What began as a smaller-scale project at Fortin pool on the Rocky Mountain College campus has turned into a full-blown $420,000 makeover that will be completed in June.
“We were making some cosmetic improvements to the pool area when we discovered we had a serious roof problem and that we needed to replace the roof,” Dean of Students Brad Nason said Wednesday.
Upon closer examination, workers discovered the steel deck that supports the pool roof had deteriorated to the point that it, too, had to be replaced, Nason said.
The pool was built in 1968, along with the rest of Fortin Education Center, Nason said. It’s a busy place, used by Rocky students, local high schools and the general public.
The building, which he called a “nexus of the community,” also houses the basketball gym, an auditorium and academic departments. It sees 10,000 unique visitors a year, probably 35 to 40 percent who come to use the pool.
A peek inside the pool area Wednesday morning revealed an empty pool and a hollow shell filled with scaffolding. Weather permitting, the roof will be completed by June 1, he said, with the rest of the work done probably mid- to late-June.
Dick Anderson Construction of Billings is the general contractor for the project. Commercial Roofing Inc. is installing the new roof.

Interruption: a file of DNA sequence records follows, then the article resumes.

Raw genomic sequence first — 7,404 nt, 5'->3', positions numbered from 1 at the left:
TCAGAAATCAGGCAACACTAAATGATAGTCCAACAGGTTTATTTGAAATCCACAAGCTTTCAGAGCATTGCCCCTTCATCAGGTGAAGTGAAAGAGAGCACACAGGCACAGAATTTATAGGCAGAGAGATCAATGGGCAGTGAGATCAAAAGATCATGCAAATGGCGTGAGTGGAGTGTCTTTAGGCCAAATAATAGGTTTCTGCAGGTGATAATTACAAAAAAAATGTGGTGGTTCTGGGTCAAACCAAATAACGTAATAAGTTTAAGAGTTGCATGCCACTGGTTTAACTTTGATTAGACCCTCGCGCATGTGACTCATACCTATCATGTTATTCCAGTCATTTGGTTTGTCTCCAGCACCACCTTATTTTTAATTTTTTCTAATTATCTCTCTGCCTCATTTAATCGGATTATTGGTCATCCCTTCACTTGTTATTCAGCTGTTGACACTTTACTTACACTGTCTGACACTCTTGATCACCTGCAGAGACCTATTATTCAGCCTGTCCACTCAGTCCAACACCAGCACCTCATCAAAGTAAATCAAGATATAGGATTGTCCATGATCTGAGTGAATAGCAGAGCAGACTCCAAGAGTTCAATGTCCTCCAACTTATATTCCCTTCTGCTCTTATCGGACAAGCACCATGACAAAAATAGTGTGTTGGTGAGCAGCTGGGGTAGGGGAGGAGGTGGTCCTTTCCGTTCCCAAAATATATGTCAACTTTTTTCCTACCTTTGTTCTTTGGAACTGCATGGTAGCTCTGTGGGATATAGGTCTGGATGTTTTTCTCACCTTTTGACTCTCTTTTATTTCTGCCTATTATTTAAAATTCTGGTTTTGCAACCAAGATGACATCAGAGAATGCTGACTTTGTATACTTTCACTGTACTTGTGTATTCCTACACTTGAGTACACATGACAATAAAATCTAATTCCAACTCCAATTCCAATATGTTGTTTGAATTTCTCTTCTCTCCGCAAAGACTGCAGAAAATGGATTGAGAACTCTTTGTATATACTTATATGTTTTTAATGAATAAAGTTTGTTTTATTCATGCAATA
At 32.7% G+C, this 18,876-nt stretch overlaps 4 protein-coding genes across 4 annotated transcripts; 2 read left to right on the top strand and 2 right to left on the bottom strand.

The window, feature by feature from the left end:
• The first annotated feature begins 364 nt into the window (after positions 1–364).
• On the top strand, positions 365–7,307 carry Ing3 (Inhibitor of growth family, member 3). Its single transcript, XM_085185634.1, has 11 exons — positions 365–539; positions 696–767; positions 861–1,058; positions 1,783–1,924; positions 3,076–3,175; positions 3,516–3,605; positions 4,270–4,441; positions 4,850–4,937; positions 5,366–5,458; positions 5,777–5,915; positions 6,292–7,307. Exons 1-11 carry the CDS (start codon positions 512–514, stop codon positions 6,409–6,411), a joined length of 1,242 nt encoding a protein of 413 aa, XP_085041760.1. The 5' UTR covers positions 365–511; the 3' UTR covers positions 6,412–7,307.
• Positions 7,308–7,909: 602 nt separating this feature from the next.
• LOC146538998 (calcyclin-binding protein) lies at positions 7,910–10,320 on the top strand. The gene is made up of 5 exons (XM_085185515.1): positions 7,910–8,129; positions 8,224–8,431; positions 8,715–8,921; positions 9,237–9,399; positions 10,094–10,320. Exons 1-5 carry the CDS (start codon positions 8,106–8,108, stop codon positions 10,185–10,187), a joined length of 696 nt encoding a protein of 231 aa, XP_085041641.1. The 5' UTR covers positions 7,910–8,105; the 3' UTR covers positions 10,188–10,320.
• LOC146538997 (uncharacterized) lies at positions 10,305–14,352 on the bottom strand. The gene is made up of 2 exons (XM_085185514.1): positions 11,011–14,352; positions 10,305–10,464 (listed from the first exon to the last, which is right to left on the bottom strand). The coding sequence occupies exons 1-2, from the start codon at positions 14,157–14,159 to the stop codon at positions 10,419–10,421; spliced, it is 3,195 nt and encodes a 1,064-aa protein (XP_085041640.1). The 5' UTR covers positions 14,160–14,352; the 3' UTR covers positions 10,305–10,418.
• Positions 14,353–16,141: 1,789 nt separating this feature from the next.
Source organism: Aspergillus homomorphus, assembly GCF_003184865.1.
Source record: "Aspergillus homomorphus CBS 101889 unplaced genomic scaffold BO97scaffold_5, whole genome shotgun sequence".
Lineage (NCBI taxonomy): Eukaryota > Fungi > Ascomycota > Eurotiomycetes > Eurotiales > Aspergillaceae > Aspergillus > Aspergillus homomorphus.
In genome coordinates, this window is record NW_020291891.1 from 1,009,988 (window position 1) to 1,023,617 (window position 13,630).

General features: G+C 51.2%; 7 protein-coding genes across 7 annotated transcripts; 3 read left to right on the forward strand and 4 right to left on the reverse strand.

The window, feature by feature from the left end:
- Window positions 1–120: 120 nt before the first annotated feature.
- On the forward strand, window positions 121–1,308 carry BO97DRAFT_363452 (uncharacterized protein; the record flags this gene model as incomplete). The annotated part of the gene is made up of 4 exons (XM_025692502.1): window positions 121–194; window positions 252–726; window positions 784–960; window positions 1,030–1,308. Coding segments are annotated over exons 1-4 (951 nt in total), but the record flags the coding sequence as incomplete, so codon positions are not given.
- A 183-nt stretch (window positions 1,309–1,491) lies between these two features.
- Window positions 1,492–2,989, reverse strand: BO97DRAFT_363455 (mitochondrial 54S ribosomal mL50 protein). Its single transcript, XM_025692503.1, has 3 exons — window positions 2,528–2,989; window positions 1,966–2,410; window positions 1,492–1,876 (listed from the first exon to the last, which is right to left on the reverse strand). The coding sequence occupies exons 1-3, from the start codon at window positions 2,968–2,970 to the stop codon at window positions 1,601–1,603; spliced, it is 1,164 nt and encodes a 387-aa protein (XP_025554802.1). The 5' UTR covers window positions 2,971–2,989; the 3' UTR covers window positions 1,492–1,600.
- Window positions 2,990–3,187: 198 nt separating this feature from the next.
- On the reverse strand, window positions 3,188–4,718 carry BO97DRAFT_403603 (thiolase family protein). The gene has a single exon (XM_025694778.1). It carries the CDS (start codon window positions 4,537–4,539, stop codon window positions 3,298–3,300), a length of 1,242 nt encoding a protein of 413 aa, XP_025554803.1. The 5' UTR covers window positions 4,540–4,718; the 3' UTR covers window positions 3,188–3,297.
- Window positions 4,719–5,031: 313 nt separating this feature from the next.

The cost of the project is $130,000 for the roof and $120,000 for the steel deck. The $170,000 for the other improvements is being paid for with a grant from the Fortin Foundation.
Those upgrades include new paint and flooring, a new pool liner, new lifeguard chairs and more lighting. The hot tub will be replaced and a cold tub will be added.
“We’ll have hot and cold tubs for people who are rehabbing from an injury or involved in some therapeutic programs we have,” Nason said.
Keith North, director of campus facilities, said a new computer monitoring system also is being installed. It will keep an eye on, among other things, the room’s humidity and air pressure, and will sound an alarm if equipment stops working.
Problems with the roof developed both because its design was not good for handling humidity and because a motor went out during a power surge last summer. That prevented the air from circulating properly, which accelerated the damage to the roof.
With the monitoring system, North said, “we’ll know if we have a problem a lot sooner than before.”
Work on the project began in earnest on May 8, two days after commencement. The hope is to get the summer swim lesson program up and running as soon as possible after area schools get out June 2.
“For us it’s a very exciting project,” Nason said. “It will feel like a completely new facility.”